Monday, 15 July 2013

Is ‘Ok’ really ‘Okay’?

Martin Van Buren (1782 - 1862)
‘Okay’, often shortened to ‘ok’, is one of the most frequently used words in the English language. Many of us will use it at least once a day. Even the commonest of words have a history, and ‘okay’ is no exception.

Historically, ‘okay’ began as a deliberate misspelling of something else. For example, whereas a shop sign may read ‘betta value’, meaning ‘better value’, ‘okay’ began as a deliberate misspelling for ‘all correct’ in the nineteenth century, and was changed to ‘oll korrect’. This gained vast publicity when it was adopted by the political campaigner and the eighth president of America, Martin Van Buren, for his 1840 re-election bid, with a nod to his nickname Old Kinderhook (Kinderhook being a village in New York state where he was born).  Despite Van Buren losing his bid, the expression stuck. It is believed that Greek immigrants who arrived in America were known as ‘okay-boys’ because they quickly picked up American idiolects.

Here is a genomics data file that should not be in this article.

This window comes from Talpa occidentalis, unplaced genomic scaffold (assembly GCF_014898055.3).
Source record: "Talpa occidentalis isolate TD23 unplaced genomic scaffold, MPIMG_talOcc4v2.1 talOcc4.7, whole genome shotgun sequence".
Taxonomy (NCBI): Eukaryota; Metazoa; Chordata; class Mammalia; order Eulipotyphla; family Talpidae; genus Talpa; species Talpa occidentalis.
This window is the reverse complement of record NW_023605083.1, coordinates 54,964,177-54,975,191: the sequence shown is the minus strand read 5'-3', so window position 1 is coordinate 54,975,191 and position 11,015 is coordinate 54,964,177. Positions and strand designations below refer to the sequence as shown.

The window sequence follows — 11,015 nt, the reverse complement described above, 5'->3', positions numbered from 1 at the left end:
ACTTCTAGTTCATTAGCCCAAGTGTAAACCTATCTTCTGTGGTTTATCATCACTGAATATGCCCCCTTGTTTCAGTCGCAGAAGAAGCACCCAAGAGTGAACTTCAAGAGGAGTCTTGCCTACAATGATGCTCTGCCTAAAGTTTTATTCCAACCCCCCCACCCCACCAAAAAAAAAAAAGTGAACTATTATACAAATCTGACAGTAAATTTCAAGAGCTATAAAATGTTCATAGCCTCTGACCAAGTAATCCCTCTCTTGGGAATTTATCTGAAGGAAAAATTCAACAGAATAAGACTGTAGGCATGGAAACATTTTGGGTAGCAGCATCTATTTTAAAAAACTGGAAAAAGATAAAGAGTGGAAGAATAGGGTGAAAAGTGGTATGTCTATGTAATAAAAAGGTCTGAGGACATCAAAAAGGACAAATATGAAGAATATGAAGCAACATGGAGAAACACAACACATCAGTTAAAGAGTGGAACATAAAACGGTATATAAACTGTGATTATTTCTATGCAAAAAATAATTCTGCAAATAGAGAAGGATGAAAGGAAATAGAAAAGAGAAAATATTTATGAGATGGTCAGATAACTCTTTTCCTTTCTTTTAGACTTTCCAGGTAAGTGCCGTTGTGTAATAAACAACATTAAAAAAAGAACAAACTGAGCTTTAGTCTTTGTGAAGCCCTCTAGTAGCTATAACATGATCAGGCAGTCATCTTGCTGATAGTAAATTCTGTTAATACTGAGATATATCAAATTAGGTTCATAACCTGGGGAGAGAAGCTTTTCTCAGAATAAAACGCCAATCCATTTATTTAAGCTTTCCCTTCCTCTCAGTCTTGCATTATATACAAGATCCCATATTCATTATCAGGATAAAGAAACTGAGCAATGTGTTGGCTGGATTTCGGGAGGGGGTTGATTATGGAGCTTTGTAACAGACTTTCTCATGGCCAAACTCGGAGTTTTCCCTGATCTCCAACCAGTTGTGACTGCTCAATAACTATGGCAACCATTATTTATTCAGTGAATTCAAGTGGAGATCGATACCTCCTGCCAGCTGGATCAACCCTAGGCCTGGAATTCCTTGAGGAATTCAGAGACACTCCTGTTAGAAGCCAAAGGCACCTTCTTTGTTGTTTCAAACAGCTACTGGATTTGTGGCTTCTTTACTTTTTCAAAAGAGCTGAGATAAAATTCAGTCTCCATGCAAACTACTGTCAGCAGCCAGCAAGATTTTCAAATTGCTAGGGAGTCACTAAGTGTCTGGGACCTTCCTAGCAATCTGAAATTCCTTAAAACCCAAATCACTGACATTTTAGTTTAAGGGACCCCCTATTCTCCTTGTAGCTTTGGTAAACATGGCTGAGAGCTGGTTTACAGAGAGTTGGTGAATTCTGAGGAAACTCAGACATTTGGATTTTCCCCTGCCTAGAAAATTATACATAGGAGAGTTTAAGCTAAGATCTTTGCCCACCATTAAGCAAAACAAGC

Like many words in English, ‘okay’ has had many forms. It was first spelt ‘okeh’, and it was in 1929 that the current spelling with the ‘a’ appeared. The noun emerged in 1841, and the verb in 1888.
Today, however, because of the familiarity of ‘okay’, it has become rather bland and emotionless. If someone asked us about their new hairstyle, and we replied ‘it’s okay’, we may be met with a less than thankful response. As a result of this, many attempts have been made to rejuvenate ‘okay’ through the creation derivatives. For example, ‘okey doke’ and ‘okilly dokilly’ to name but two – the latter characterised by Ned Flanders in The Simpsons. In fact, ‘okey doke’ was first recorded in student slang back in 1932.

So it seems that ‘okay’ is no longer okay. Whereas its roots are in fierce political campaigning, it is now a word which may be regarded as rather passionless and stale - just one example of how words change as they meander through time.

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